One of those early childhood memories came back to me this morning-- the kind that is made up of thoughts & feelings, more than colors, words, or details. I remembered being on a swing that felt impossibly high-- the chain reaching the cross bar somewhere in the stratosphere, up there with my proud feeling of accomplishment.
You see, my cousin, who was (and still is) a few months older than me, had already mastered the envious skill of being able to "pump"-- to swing himself on the swing, without the help of his mother. But on that fine day, something clicked inside my little brain, my body suddenly understanding the art of swinging, and I was able to control my own rocking back & forth. It was a glorious moment. I was sure that the other children in the playground were green with envy as they observed my freedom & independence.
I remembered this major accomplishment this morning as I was reflecting on the current state of my life-- and sadly it has much more to do with the feeling of swinging back & forth than reaching some new crowning glory. You see, the last several weeks have been feeling a bit like a pendulum swinging between overwork & gluttony; bone-tired semi-consciousness (from too much activity) and groggy headed muddled thoughts (from a lack of activity).
Our schedule has been full lately-- but not simply full of activities, full (chock full) of people. I used to be a little social butterfly, never able to get enough of conversation & company. Somewhere along the road, though, that butterfly crawled back into her cocoon & just wanted to stay there. It's not that I have lost my love for people-- it's just that I need a lot more time to re-charge in between uses now (like an electric toothbrush, or something).
Picture for me a wagon. Inside that wagon are all kinds of wonderful ways to recharge-- long walks with my hubby (okay, I know you can't take a long walk inside a wagon, but it's a metaphor, so roll with me on this one), creativity, writing, reading a great book, baking, and all sorts of other lovely restorative activities. This wagon is organized, disciplined-- balancing work with rest, knowing when to quit and what it needs to maintain equilibrium.
Well, my friends, I am sorry to say that I have fallen off the wagon. Gone are the days of Maintaining with 5 minute clean-up's, of date nights with Chris, nice long hikes or bike rides on the weekends, or any sort of creativity what-so-ever. Lately, life has looked more like a series of binging & purging-- packing our schedules until my brain is melting out of my ears, then crawling into a cave until I feel a little like Gollum.
I swing myself one direction until I hit excess, and then I swing myself back in the other direction, finding a whole new extreme. The floor in our tiny apartment becomes hidden under a physical manifestation of my lack of balance, I eat terribly because chocolate just feels so right when things are crazy, my clothes grow tighter, I start to hate the mirror, I don't have time or energy for long walks, working out, or creativity, and am reduced to falling asleep in front of the TV most weeknights. It's a vicious cycle, I'm telling you.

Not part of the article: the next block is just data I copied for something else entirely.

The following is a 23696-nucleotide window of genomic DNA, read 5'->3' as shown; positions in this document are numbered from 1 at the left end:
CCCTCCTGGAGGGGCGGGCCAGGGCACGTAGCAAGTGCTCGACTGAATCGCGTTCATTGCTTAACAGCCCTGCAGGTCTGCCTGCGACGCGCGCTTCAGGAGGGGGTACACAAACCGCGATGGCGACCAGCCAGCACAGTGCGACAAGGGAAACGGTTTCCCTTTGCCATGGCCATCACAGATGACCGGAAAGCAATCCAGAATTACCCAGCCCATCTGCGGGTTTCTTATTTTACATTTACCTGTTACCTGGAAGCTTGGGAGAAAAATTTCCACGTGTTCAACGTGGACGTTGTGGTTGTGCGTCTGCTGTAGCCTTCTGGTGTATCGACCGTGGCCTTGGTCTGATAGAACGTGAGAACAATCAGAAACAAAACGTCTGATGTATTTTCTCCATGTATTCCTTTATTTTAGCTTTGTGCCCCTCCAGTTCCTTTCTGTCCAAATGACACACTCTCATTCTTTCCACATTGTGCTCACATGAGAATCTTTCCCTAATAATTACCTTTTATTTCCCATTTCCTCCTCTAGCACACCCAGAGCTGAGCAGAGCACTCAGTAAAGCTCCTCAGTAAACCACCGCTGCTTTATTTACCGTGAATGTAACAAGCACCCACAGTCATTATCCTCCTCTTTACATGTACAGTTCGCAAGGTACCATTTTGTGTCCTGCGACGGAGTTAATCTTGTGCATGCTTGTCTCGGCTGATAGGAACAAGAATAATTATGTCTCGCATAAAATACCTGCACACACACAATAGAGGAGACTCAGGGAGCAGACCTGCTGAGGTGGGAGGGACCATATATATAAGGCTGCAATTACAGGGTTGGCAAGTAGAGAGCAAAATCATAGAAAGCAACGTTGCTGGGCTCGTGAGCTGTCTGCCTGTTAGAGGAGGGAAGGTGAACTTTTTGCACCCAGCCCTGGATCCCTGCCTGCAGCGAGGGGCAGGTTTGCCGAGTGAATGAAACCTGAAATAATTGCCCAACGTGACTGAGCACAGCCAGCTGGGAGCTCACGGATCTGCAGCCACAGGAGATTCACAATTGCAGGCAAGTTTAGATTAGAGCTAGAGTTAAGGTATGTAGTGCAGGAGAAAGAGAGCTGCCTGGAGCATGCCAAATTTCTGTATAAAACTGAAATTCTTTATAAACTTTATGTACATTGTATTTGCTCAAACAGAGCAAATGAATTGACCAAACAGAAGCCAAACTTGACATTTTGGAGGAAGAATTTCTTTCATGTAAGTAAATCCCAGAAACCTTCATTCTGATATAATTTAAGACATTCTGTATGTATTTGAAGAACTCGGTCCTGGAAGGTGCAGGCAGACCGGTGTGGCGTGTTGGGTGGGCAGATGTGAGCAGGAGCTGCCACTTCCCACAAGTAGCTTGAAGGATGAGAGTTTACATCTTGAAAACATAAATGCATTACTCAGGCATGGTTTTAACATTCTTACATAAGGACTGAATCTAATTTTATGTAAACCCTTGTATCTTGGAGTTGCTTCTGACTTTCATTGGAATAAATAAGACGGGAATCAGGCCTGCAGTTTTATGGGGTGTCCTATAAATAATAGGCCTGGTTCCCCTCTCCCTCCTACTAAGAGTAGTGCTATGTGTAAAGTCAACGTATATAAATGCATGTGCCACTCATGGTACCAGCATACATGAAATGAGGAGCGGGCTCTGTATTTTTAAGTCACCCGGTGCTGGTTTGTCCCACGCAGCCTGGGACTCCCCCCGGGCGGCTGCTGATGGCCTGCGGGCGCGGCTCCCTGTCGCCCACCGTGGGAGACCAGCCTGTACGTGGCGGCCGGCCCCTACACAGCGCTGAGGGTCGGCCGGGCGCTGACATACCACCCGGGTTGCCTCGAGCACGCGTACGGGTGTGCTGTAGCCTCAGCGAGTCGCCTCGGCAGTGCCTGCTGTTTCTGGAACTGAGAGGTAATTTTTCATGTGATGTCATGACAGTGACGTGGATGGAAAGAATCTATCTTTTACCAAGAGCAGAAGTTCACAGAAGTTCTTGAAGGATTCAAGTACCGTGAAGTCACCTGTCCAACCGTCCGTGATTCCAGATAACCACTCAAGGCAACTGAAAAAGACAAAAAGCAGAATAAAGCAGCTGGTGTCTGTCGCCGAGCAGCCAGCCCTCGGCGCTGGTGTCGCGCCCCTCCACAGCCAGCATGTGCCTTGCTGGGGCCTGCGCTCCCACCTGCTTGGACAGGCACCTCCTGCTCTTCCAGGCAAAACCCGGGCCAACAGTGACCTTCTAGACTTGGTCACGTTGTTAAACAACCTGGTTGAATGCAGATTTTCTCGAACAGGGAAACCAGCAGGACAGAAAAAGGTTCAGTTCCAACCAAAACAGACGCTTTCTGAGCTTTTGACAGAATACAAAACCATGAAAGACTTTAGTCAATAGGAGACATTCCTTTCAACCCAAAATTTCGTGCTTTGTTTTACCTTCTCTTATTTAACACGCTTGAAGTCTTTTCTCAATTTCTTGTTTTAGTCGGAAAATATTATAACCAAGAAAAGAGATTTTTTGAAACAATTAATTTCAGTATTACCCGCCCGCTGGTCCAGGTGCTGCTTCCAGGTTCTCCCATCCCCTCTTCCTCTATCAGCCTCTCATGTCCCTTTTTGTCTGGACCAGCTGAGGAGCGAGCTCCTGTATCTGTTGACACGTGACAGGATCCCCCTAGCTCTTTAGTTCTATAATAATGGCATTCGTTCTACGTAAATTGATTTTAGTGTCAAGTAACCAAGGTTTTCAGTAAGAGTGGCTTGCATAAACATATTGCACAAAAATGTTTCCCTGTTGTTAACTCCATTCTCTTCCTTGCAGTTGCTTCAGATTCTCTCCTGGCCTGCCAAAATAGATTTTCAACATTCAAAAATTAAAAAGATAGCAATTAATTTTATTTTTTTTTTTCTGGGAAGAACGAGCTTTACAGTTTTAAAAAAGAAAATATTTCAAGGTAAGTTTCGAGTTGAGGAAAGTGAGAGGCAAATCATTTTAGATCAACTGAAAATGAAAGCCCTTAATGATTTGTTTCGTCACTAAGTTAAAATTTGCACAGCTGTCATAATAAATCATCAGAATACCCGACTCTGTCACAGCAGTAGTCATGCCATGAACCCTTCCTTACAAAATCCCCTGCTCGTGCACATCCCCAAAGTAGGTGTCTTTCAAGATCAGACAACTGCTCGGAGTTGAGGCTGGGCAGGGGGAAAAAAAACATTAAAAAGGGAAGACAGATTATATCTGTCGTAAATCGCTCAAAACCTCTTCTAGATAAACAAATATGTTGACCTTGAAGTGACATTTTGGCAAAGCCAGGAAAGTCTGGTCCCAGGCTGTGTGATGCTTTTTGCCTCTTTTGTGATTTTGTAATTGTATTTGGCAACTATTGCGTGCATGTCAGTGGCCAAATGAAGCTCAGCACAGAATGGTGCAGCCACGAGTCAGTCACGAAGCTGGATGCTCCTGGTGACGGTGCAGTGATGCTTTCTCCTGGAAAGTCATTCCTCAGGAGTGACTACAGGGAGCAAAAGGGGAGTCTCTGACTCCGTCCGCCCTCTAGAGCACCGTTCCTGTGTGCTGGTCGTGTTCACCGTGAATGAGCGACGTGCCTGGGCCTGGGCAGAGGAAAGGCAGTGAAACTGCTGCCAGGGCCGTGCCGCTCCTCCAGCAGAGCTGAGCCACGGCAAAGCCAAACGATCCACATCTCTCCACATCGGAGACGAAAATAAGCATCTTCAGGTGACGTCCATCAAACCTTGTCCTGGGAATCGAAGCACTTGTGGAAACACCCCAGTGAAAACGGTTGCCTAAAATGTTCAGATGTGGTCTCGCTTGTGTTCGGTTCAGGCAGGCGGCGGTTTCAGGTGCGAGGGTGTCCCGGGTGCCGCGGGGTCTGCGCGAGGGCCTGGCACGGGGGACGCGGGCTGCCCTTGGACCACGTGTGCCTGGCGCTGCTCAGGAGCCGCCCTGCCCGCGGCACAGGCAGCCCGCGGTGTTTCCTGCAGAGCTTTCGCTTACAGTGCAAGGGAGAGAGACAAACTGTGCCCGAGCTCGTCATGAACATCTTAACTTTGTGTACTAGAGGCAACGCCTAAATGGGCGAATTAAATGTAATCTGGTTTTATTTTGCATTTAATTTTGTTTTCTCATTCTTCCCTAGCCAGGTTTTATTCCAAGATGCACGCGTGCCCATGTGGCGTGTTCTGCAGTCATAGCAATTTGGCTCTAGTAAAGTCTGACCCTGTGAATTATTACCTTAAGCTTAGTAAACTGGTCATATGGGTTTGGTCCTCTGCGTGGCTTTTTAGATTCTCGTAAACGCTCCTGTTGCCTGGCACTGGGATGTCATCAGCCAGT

I recently witnessed a humorous living parable of my jerky attempts at balance. We have this [absolutely insane] friend who ran a 50 mile race last weekend... up a mountain. He trained for his race by entering two marathons every weekend (I always thought overly zealous health nuts trained for marathons-- not with marathons). But I digress...
He completed his titanic race and celebrated with a huge party that night. When we arrived, he was sitting in an arm chair, a celebratory beer in one hand and an IV bag connected to the other. After cringing & wanting to vomit (I hate needles), I discovered that our nursing friends had hooked him up to the IV to make sure he stayed hydrated while he drank. We joked about the one balancing the other out, but inside I was thinking a little of my own nonsensical attempts at finding equilibrium. I do the same thing, really... but I'm working on it.
Tonight, the floor is visible & clean, the dog is bathed, the bath tub scrubbed (I even bleached the shower curtain liners), and we had a healthy, home-cooked meal three nights in a row. Not to mention the fact that I made chocolate pecan clusters for the neighbors, and created the most incredible giant 3D snowflake. And although those might be small, surface symptoms, it helps me to feel like I'm banishing the chaos, and help to restore my insides just a little (well, making snowflakes & pecan clusters is restorative... scrubbing the tub is not as much). Things are looking up.
I may not be on the wagon yet, but I'm at least dragging behind, moving in the right direction (like in an Indiana Jones movie, or something). The next several weeks are going to be a challenge: when I look at my schedule, I foresee way too many opportunities to fall into the binge-and-purge routine (isn't that what Christmas & New Year's Resolutions are all about?). But I'm going to work hard to maintain that healthy balance... wish me luck.